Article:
October 20, 2008
by Canadian Architect
The Institute for Contemporary Culture (ICC) at the Royal Ontario Museum (ROM), in partnership with the Toronto Society of Architects (TSA) presents Unbuilt Toronto: The City That Could Have Been. Juried images of unbuilt projects from practicing architects and designers are juxtaposed against historical images of unrealized building proposals drawn from Mark Osbaldeston’s forthcoming book, Unbuilt Toronto: A History of the City That Might Have Been (Dundurn Press, November, 2008).
Exploring a Toronto that could have been, through significant building projects that never were, the exhibition is on display in the ROM’s Hilary and Galen Weston Wing, Level 2 from Wednesday, November 5 to Sunday, January 11, 2009.
“Unbuilt Toronto reveals the hidden or forgotten aspects of the cultural history of Toronto in a dynamic and accessible way,” says William Thorsell, Director and CEO of the ROM. “We are pleased to work with the TSA to offer our visitors a unique view of the art, science, and oft-times politics of designing and erecting buildings.”
Presented in two parts, Unbuilt Toronto: The City That Could Have Been consists of historical images covering more than 150 years and as selected from Mark Osbaldeston’s book. ROM visitors will be exposed to proposals for ambitious and often controversial projects such as the Civic Improvement Committee’s proposed Federal Avenue of 1911, Eaton’s 1928 stand-out College Street tower, and “Project Toronto,” Buckminster Fuller’s futuristic plan for the city from 1968.
The exhibition also features images of more contemporary unrealized projects for Toronto, many of which have never before been seen by the general public. The Toronto Society of Architects has invited designers, large and small, to submit unrealized architectural, landscape or urban design projects that might have resulted in a very different city from the one seen today. To ensure potency of dialogue, the contemporary projects submitted must have had substantial potential for realization within the Greater Toronto Area: each project had a client, was part of an invited submission, or was shortlisted for a competition. Final selection by the TSA’s curatorial panel of architects, educators and urbanists will be based on design excellence, the context for cancellation, and the significance of impact had the project been realized.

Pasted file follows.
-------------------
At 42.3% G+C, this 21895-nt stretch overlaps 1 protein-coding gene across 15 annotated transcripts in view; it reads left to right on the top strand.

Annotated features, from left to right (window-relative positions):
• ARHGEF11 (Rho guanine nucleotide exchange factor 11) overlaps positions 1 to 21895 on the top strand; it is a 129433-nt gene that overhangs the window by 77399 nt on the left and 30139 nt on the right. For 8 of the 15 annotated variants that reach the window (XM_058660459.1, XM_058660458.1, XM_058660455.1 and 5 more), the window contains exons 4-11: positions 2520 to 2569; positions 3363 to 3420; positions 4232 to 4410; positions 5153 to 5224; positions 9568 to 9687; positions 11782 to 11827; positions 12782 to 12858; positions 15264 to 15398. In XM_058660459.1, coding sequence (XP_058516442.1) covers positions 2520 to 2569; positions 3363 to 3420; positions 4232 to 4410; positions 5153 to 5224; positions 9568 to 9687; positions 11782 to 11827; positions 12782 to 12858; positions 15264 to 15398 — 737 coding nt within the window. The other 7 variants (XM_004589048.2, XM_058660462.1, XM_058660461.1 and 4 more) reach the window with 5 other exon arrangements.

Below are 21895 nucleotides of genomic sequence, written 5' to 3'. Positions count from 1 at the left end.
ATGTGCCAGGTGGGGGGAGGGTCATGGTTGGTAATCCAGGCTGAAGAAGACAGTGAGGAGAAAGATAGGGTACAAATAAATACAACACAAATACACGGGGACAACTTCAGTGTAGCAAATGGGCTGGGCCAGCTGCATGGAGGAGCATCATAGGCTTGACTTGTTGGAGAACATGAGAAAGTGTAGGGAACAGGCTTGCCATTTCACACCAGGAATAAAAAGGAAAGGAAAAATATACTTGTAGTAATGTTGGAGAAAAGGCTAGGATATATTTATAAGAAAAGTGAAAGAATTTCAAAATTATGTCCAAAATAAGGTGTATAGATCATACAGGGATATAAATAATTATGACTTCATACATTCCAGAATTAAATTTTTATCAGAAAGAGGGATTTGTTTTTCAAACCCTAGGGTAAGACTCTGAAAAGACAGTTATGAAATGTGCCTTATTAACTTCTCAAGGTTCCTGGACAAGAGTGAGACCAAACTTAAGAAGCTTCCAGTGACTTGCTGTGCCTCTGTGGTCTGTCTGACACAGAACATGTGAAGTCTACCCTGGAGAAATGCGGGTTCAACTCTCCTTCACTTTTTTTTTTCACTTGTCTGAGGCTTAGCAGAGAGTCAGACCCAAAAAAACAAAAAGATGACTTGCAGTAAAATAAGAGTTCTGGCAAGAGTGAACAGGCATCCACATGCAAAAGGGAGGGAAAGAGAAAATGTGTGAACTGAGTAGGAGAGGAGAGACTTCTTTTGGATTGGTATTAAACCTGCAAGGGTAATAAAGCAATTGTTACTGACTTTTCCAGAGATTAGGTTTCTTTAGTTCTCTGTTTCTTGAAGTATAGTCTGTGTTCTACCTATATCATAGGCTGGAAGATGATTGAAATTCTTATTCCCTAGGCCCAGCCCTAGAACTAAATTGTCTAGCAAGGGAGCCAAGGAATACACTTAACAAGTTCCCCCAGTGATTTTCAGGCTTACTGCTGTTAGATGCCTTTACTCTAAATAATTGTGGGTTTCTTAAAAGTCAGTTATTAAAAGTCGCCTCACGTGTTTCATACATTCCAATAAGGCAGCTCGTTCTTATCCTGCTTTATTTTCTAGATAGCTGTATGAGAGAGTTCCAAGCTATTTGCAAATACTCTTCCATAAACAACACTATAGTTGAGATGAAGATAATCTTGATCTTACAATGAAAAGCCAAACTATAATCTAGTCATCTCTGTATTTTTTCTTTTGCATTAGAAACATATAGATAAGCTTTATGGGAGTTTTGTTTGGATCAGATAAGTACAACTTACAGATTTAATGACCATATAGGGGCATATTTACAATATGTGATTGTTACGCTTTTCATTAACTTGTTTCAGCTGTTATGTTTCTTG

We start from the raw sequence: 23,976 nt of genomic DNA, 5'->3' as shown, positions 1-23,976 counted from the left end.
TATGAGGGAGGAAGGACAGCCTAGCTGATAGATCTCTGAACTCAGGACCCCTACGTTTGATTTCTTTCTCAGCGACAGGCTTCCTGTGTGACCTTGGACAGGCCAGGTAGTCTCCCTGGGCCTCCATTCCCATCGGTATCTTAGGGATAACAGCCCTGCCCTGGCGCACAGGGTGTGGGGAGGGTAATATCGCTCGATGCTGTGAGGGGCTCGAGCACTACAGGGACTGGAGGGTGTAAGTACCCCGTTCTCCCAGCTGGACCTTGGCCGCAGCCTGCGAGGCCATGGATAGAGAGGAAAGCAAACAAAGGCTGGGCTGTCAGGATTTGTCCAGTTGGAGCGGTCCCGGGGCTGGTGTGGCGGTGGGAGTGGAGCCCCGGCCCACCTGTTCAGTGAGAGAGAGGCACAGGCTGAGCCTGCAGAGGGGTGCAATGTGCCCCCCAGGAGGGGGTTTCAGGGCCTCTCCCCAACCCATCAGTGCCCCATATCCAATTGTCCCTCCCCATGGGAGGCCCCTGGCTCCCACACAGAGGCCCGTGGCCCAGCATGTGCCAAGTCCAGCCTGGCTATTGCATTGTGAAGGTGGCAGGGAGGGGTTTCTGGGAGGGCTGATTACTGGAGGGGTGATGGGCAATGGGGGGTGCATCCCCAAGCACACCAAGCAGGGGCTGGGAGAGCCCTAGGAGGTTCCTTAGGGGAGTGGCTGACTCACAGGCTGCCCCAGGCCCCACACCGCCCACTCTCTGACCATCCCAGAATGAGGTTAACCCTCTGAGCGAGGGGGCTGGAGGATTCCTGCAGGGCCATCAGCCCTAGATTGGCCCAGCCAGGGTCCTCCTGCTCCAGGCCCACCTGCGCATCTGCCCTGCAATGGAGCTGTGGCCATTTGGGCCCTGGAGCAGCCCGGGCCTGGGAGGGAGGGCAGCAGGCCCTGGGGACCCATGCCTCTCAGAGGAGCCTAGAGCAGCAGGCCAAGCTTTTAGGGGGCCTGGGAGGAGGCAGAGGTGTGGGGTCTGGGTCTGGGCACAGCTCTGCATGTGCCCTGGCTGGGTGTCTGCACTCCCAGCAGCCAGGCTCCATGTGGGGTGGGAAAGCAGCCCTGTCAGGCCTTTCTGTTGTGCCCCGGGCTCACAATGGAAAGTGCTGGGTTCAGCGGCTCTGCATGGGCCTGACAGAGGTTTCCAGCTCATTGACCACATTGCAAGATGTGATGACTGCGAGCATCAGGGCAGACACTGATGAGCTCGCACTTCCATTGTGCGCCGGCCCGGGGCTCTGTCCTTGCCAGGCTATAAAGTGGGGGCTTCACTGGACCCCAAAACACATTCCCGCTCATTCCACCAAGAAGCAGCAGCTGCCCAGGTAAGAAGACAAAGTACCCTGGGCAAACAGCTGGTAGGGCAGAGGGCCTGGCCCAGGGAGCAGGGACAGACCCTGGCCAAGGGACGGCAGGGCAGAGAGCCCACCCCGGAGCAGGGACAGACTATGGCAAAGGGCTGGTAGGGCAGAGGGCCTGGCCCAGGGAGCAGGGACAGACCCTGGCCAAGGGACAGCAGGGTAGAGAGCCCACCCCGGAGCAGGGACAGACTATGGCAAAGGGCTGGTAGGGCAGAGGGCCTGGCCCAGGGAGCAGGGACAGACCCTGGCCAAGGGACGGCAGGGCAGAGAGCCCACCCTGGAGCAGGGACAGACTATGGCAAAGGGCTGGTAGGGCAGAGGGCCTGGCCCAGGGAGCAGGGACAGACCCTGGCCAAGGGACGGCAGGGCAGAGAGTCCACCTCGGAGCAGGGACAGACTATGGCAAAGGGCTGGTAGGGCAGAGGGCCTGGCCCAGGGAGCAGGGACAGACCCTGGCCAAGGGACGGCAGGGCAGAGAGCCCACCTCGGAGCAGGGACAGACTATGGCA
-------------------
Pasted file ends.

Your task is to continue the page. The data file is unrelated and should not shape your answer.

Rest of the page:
“We want to bring projects to light so as to best understand whether Toronto dodged a bullet or missed an opportunity,” states TSA vice-chair Phil Goodfellow. “As we engage in discussionabout current and future conceptions of the city, these projects are not only timely but relevant.” This distinct overview of a Toronto that might have been provides ROM visitors with timely, provocative architectural programming framed alongside previous ICC offerings such as Hiroshi Sugimoto-Daniel Libeskind: The Conversation and the current exhibition on display until November 2, Shanghai Kaleidoscope.
In an illustrated lecture, Mark Osbaldeston will explore never-realized planning, transit and architectural schemes in and around Toronto, from the city’s founding to the 21st century on Thursday, December 4 at 7:00 pm in the Museum’s Signy and Clophe Eaton Theatre. The free lecture, titled Unbuilt Toronto: A History of the City That Might Have Been explores such questions as where city council would debate today if Viljo Revell hadn’t won the 1958competition to design the new City Hall, why a parcel of downtown land was known for two decades as the “Mystery Block,” and why there is a Queen Street ghost station.
Mark Osbaldeston has written about architecture and city planning for the National Post and Eye Weekly, and has reviewed architecture books for Quill & Quire and Azure. A lawyer, he has practiced in both the private and public sectors. He lives in Toronto.